Stainbrook is the operations manager for Sunny Energy. He manages field operations and logistics for the company’s construction teams, including scheduling, determining equipment needs and quality control on each site.

“Terry and Jake were instrumental in developing techniques and procedures that have enabled our residential solar install process to be as seamless as possible,” says Wood. “From the initial meeting with the homeowner to the final installation, we are able to maximize efficiencies by reducing the installation time at the customers’ homes and increasing the company’s capacity as the demand for solar energy systems continues to grow across the state.”

The Process

According to Rials, going solar can definitely seem overwhelming, but Sunny Energy believes it doesn’t have to be.

“Our process is thorough, yet simple, making sure our customers know exactly how it all comes together and stay in constant communication throughout,” says Rials.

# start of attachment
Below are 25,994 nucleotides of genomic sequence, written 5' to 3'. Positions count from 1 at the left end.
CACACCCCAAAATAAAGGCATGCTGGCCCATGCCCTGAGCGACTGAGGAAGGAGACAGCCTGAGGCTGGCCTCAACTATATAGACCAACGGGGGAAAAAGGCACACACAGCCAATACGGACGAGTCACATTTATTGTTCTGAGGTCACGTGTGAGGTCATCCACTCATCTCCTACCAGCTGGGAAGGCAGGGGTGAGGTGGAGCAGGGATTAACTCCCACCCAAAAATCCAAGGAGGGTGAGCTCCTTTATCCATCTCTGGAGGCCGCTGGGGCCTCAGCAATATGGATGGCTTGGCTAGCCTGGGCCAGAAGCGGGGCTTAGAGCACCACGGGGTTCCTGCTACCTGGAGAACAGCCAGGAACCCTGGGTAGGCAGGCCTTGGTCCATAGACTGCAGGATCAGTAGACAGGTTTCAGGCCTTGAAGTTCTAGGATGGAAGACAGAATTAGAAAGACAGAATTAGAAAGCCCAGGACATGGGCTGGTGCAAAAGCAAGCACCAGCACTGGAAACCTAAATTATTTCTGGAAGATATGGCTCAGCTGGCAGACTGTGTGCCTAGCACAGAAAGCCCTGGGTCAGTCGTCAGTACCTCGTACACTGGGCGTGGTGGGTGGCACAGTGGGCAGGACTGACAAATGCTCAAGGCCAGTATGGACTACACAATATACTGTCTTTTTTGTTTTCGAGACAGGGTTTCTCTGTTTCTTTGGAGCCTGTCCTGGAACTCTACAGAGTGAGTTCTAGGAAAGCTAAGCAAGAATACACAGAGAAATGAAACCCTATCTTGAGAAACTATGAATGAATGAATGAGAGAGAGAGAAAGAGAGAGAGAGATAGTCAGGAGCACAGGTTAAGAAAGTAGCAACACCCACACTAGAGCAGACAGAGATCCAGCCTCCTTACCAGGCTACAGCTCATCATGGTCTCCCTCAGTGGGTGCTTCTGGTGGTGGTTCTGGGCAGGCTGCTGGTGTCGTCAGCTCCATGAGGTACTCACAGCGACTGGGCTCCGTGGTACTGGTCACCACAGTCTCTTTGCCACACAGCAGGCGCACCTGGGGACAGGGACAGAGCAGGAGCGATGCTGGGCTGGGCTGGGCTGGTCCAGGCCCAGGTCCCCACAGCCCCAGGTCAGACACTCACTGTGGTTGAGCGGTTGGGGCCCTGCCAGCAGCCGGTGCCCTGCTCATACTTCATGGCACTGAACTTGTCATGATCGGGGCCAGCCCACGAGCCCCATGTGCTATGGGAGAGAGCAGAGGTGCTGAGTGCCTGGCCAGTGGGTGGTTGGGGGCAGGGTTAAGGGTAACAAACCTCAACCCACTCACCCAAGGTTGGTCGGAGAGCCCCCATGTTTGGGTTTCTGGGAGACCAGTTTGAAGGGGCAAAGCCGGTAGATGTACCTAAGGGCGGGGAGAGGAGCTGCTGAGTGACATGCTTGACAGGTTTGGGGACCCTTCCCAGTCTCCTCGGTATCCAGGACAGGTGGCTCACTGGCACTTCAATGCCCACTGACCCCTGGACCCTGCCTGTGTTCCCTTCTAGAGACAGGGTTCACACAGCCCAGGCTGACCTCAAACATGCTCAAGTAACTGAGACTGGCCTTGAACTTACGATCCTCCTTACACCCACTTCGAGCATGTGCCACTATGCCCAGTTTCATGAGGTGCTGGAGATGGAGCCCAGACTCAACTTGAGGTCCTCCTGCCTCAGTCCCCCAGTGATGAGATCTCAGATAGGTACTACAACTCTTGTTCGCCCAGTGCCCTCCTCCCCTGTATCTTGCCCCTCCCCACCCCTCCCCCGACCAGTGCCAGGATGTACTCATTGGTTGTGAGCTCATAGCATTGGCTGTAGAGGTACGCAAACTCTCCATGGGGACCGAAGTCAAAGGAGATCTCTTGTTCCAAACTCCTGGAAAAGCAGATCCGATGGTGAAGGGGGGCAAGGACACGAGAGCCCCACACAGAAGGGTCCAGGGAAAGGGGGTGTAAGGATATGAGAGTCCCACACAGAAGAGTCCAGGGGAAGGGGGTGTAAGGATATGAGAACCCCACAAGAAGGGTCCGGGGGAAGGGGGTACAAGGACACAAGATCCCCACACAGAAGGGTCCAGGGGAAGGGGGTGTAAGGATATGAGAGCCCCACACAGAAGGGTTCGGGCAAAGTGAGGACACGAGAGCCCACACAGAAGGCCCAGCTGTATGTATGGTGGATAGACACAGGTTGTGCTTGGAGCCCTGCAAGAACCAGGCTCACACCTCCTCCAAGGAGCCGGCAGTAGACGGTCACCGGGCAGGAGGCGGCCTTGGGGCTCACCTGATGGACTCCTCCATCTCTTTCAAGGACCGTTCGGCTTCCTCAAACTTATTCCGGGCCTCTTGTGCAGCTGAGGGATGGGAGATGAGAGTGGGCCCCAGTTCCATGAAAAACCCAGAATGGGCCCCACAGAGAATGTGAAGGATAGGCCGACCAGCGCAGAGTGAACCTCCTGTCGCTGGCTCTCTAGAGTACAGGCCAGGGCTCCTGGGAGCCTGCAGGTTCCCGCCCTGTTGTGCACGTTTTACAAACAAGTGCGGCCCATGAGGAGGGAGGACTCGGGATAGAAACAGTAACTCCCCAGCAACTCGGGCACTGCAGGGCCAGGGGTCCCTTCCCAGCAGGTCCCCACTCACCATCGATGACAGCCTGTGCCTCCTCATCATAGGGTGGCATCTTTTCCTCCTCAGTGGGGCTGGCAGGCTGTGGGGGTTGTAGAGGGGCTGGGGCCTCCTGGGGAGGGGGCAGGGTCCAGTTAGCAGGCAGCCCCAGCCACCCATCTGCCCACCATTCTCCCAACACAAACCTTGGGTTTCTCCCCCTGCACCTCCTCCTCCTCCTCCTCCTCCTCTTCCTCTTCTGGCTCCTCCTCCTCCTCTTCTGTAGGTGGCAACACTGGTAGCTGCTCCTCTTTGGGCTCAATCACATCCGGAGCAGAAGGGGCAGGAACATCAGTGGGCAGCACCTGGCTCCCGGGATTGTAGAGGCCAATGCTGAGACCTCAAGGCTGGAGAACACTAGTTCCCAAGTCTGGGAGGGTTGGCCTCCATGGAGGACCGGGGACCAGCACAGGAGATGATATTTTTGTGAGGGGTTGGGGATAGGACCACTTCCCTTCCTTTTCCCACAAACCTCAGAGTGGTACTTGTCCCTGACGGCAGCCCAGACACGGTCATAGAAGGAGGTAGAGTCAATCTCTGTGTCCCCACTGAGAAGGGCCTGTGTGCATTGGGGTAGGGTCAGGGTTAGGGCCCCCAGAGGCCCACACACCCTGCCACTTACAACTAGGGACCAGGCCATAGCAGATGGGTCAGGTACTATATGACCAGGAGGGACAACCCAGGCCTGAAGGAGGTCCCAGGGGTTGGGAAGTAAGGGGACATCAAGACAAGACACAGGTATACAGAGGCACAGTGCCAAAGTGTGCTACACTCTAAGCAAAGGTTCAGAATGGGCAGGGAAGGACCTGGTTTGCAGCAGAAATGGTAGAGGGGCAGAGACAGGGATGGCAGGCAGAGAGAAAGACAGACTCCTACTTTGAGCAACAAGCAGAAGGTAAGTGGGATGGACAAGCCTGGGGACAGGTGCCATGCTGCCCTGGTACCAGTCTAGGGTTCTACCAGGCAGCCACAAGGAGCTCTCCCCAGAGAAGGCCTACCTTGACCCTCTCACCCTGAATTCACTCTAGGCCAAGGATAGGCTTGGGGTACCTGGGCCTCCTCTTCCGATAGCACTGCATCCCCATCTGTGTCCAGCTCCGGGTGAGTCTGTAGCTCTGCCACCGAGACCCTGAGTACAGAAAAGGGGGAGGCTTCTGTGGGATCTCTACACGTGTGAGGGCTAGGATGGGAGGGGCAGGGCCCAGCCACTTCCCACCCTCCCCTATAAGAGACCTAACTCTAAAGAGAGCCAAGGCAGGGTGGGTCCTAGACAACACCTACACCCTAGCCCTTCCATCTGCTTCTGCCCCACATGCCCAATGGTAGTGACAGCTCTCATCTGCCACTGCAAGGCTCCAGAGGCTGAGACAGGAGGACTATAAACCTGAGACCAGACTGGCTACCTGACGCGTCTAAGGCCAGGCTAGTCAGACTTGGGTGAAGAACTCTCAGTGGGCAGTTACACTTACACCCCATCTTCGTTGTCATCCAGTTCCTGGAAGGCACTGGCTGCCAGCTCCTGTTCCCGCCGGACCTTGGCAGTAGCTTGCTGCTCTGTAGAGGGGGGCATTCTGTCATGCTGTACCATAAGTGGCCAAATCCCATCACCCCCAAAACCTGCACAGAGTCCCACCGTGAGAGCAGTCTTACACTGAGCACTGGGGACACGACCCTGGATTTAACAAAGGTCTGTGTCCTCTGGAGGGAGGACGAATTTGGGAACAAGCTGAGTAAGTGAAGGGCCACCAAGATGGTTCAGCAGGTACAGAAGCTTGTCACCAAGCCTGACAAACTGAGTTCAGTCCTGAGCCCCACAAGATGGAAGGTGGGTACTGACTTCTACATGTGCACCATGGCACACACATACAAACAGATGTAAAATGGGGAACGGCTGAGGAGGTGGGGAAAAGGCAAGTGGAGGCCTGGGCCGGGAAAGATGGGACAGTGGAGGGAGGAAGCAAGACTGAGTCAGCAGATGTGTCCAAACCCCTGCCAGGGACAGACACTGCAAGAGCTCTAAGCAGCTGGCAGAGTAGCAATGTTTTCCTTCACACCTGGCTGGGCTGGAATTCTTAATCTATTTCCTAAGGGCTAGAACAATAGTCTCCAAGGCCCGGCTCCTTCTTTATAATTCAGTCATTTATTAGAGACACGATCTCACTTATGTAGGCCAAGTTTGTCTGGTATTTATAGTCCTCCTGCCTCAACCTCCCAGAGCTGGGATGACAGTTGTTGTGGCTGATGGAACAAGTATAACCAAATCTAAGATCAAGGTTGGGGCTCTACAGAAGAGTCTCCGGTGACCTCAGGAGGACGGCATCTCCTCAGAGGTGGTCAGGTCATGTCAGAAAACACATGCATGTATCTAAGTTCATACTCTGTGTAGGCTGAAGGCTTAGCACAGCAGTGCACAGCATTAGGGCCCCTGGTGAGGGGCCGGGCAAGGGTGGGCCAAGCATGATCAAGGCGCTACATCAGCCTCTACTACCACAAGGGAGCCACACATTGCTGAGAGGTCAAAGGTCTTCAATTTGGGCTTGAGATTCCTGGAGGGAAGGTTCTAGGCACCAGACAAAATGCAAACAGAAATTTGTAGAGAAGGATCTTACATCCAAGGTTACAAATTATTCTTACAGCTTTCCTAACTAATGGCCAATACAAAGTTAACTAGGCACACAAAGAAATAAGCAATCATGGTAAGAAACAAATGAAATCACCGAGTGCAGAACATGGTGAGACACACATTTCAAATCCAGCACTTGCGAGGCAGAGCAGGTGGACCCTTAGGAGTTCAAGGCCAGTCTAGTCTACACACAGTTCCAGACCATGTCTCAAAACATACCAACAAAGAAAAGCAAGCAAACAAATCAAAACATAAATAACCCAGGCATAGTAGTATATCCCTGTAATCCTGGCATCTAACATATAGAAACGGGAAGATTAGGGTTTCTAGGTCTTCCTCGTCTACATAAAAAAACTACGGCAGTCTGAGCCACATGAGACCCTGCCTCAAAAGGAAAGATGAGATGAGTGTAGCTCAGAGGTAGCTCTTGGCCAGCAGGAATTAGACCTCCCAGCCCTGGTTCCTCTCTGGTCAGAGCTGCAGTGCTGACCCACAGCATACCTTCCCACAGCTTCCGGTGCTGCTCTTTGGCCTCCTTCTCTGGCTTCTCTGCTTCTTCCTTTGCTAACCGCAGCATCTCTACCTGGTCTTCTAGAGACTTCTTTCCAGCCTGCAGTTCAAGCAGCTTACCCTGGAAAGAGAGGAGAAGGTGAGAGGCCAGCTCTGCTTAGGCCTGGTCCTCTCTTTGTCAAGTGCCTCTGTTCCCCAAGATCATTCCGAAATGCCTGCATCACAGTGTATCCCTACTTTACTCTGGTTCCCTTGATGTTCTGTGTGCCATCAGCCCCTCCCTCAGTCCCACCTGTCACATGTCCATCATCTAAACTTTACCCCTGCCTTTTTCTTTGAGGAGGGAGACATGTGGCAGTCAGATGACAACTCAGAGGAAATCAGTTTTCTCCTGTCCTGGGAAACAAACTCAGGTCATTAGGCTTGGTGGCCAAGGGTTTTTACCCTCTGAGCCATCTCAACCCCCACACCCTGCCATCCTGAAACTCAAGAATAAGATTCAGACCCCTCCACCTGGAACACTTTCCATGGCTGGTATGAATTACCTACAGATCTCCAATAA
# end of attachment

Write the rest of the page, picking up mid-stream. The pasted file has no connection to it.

Stainbrook adds, “We start by getting to know your goals, whether it be saving money, energy independence, saving the environment, or all three. Then we conduct a site survey where our inspectors will measure and assess the roof. We then move on to the system design, based on the home’s energy usage and available space.”

Afterward, the team completes the necessary permits and applies for the utility interconnection agreement. Next is the actual installation and City inspection.

“Once completed, we establish a connection with the utility company and conduct final testing to ensure the system is operating properly. Then you’re creating your own clean energy,” says Stainbrook.

Is Solar Right For You?

So, how does one determine if the time is right to go solar?

According to Sunny Energy, here are some things to consider when thinking about making the switch:   

Location. Location. Location.

Phoenix averages 3,872 hours of sunshine per year, thus making the Valley of the Sun a prime choice when it comes to maximizing the use of solar energy. After all, more direct sunlight equals more energy.

Financial Considerations